Nymph stage

Upon hatching, the young emerge as nymphs, resembling smaller versions of the adults but lacking fully developed wings. Nymphs go through several molts, shedding their exoskeletons to grow larger. With each molt, they become more similar to adults in appearance.


After several molts, nymphs transform into fully developed adults, equipped with wings and functional reproductive organs. Adults can then reproduce, continuing the life cycle.

Curious about the incredible transformation a cricket undergoes? Explore their life cycle in our related article.

Examples of orthoptera

Orthoptera thrives in diverse habitats worldwide. Below are some of the most common species, each adapted to its environment in unique ways:

  • Common Grasshoppers (Acrididae): known for their robust bodies with long hind legs adapted for jumping. Found in grasslands, fields, and agricultural areas.

  • Locusts (Locustidae): a type of grasshopper known for mass migrations and the ability to devastate crops. They inhabit regions of Africa, the Middle East, and Asia.

  • Common Cricket (Acheta domesticus): known for its characteristic song, produced by rubbing its front wings together. They are omnivorous, feeding on a variety of plant and animal matter.

  • Field Cricket (Gryllus campestris): found in Europe and Asia, lives in burrows in the ground. It also uses song to attract mates.

  • Common Green Grasshopper (Tettigonia viridissima): they are large, bright green species with long antennae. Feeds on leaves, flowers, and occasionally other insects.

  • Scrub Cricket (Panacanthus cuspidatus): they are characterized by spines covering its body, used to deter predators. Feeds on a variety of plants and occasionally smaller insects.

  • Mole Cricket (Gryllotalpa gryllotalpa): adapted for underground life with modified front legs in the shape of shovels. Found in Europe and introduced regions such as North and South America. Produces a song underground to attract females.

We have seen common examples of Orthoptera, but can you tell a grasshopper from a cricket? Learn the key differences in our related article.

Orthoptera - Examples & Key Body Parts - Examples of orthoptera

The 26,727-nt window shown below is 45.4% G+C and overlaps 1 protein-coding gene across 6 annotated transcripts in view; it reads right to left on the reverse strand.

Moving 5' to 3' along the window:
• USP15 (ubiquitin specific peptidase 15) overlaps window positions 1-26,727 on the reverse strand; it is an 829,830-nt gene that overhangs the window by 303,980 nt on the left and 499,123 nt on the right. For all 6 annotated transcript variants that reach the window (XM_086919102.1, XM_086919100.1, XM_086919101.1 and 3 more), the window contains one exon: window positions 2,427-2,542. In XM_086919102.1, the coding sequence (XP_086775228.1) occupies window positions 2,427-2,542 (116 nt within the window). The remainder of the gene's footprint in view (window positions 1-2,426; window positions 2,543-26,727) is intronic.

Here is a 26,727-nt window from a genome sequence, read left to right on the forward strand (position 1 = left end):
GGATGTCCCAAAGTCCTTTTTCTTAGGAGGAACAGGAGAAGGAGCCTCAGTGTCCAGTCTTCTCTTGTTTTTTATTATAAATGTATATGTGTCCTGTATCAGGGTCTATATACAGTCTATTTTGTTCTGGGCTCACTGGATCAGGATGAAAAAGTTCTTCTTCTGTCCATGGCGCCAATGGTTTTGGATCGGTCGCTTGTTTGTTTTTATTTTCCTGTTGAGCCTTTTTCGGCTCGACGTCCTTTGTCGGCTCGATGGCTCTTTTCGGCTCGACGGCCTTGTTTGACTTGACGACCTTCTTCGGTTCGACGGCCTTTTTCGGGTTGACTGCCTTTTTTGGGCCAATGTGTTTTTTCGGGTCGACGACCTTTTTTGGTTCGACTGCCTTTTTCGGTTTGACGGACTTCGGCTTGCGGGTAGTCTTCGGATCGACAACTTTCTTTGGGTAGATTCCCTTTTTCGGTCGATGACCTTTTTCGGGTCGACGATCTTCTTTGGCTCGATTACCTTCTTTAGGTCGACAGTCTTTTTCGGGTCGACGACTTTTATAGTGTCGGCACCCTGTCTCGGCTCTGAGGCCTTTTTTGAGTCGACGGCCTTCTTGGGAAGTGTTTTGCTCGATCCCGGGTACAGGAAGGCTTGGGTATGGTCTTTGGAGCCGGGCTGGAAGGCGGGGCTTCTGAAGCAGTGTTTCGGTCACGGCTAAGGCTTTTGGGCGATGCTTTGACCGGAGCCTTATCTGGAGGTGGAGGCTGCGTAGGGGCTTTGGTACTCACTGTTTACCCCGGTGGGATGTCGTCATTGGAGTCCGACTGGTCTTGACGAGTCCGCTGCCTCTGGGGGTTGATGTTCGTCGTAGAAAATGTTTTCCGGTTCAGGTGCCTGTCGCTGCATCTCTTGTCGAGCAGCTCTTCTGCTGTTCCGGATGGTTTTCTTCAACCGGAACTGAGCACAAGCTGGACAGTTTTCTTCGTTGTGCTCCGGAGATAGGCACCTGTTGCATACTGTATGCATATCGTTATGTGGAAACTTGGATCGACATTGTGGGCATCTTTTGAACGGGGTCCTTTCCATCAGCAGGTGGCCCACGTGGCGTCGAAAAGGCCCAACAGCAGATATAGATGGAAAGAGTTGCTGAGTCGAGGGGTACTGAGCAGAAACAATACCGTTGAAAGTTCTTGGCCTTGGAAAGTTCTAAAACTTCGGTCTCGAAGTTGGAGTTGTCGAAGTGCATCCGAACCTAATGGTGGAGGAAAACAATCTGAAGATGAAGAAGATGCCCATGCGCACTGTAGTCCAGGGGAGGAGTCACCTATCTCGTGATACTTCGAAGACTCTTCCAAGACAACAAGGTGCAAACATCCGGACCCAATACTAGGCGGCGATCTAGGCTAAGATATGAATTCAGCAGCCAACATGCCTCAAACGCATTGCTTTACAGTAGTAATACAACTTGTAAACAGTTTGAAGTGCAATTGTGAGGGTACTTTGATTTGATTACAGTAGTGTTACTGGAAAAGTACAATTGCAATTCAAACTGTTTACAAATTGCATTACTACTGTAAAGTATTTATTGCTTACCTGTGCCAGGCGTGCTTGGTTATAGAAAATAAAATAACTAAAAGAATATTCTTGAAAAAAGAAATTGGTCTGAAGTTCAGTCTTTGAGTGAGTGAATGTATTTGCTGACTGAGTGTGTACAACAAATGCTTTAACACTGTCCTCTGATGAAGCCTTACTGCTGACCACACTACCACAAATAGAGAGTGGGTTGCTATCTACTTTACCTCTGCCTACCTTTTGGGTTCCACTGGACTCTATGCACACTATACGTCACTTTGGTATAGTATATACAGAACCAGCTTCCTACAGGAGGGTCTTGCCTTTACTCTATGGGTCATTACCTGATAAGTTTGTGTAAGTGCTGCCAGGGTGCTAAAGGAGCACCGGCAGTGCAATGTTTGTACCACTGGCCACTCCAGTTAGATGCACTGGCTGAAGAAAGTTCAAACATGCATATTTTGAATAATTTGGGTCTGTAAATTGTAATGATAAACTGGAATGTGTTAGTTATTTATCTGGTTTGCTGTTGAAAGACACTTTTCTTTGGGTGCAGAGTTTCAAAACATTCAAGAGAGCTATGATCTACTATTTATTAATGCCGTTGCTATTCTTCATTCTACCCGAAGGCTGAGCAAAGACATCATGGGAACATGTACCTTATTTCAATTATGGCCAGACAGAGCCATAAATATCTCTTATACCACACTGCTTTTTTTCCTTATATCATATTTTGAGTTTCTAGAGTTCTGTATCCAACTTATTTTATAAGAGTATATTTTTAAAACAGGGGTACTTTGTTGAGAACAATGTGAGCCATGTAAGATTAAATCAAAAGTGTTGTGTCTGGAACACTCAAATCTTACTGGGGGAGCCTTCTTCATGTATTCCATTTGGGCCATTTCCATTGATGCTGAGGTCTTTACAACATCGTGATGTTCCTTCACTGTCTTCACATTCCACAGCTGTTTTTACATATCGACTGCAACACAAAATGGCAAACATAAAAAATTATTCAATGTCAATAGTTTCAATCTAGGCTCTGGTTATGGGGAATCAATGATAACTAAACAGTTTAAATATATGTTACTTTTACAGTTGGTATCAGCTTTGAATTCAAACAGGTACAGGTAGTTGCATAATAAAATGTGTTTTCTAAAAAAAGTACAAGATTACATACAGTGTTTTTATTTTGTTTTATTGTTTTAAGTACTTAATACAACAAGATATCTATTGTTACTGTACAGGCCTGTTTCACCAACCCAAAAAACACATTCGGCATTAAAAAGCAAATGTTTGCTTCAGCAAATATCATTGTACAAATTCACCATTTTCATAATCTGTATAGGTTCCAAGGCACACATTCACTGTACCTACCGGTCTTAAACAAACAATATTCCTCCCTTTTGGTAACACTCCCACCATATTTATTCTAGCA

Importance of orthoptera

These insects are critical players in maintaining the delicate balance of ecosystems, acting as both herbivores and prey species.

On the one hand, Orthoptera species have a diverse diet of leaves, stems, flowers, and even seeds. While some can become agricultural pests, their overall plant consumption helps control excessive growth, ensuring a healthy balance within the ecosystem.

But Orthoptera aren't just plant eaters. They themselves become a vital food source for a wide range of predators, from birds and reptiles to amphibians, mammals, and even other insects. This predator-prey relationship maintains balanced populations within different animal groups, contributing to the overall health and biodiversity of the environment.

While not as well-known as bees and butterflies, some Orthoptera species, particularly crickets in the Gryllacrididae family, play a part in pollination as they flit between plants in search of food. They might not be the stars of the show, but they're still valuable background performers in the grand dance of plant reproduction.

Beyond grazing and pollination, Orthoptera contribute to the recycling of nutrients. Species like cave crickets, with their taste for decaying organic matter, play a crucial role in decomposition. They break down plant and animal remains, enriching the soil with essential nutrients and keeping the nutrient cycle humming along.

The presence and abundance of specific Orthoptera species can serve as a valuable indicator of environmental health. Changes in their populations can reflect shifts in habitat conditions, resource availability, and environmental pressures. By monitoring these "ecological barometers," we gain valuable insights into the well-being of the ecosystems they inhabit.

If you want to read similar articles to Orthoptera - Examples & Key Body Parts, we recommend you visit our Facts about the animal kingdom category.

  • Gangwere, S. K. (1961). A monograph on food selection in Orthoptera . Transactions of the American Entomological Society (1890-), 87(2/3), 67-230.
  • Micheneau, C., Fournel, J., Warren, BH, Hugel, S., Gauvin-Bialecki, A., Pailler, T., ... & Chase, MW (2010) . Orthoptera, a new order of pollinator . Annals of botany, 105(3), 355-364.
  • Rentz, D. C. (1978). Orthoptera . Biogeography and Ecology of Southern Africa, 733-746.
  • Song, H. (2018). Biodiversity of orthoptera . Insect Biodivers Sci Soc, 2, 245-279.
Write a comment
Add an image
Click to attach a photo related to your comment
What did you think of this article?
1 of 2
Orthoptera - Examples & Key Body Parts